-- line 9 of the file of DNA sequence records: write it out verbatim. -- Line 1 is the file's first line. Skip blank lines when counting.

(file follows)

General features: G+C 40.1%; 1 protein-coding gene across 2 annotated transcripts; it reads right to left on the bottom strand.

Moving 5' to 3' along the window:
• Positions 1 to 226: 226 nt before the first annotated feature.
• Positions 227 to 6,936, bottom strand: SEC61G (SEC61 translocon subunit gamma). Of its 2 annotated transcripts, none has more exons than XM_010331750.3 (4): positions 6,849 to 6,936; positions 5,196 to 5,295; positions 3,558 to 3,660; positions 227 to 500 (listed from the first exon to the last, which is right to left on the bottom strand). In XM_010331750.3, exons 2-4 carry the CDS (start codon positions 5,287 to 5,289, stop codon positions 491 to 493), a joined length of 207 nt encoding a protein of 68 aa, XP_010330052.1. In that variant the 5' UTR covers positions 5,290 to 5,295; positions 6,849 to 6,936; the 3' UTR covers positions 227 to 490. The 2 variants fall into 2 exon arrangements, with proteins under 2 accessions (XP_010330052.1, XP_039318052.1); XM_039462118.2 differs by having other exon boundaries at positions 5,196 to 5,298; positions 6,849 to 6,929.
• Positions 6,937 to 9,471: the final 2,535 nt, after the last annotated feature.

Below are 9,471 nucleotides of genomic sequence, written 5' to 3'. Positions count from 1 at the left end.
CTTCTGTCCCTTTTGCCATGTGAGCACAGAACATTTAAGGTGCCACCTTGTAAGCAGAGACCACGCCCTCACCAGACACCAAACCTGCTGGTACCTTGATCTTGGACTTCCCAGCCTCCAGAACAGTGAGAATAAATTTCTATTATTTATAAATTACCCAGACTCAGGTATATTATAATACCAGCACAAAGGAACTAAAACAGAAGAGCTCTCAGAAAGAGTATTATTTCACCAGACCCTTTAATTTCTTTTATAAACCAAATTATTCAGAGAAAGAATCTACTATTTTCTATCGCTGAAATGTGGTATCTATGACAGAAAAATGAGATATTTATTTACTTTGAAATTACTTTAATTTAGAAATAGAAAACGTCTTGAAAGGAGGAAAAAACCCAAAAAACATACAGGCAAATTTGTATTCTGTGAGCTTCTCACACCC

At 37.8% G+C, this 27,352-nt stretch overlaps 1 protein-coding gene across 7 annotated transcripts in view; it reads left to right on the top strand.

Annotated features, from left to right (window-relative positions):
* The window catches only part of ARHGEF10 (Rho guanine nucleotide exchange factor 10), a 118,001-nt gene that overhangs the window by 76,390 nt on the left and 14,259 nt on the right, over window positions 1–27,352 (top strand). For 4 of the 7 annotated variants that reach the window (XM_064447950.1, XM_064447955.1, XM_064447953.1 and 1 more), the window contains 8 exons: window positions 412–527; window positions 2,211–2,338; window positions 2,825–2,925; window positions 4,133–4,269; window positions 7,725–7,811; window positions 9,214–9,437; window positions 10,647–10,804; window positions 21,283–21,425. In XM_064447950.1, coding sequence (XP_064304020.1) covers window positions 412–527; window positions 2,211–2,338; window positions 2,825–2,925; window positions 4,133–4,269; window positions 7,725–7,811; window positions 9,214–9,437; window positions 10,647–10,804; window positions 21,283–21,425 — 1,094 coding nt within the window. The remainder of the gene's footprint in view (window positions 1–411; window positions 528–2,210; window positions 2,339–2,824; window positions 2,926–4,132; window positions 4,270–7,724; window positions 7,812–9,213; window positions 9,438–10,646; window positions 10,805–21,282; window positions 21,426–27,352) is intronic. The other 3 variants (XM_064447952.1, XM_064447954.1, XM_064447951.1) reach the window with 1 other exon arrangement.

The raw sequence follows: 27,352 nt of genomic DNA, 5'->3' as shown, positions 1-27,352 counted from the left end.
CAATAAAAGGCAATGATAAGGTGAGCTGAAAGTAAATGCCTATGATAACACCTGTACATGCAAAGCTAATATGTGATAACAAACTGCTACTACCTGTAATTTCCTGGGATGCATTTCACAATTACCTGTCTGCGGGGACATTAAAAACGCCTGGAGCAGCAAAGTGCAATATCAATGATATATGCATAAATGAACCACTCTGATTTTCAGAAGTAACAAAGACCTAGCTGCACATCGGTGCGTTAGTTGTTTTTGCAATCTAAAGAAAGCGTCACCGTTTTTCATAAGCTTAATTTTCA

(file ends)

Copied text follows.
Annotated features, from left to right (window-relative positions):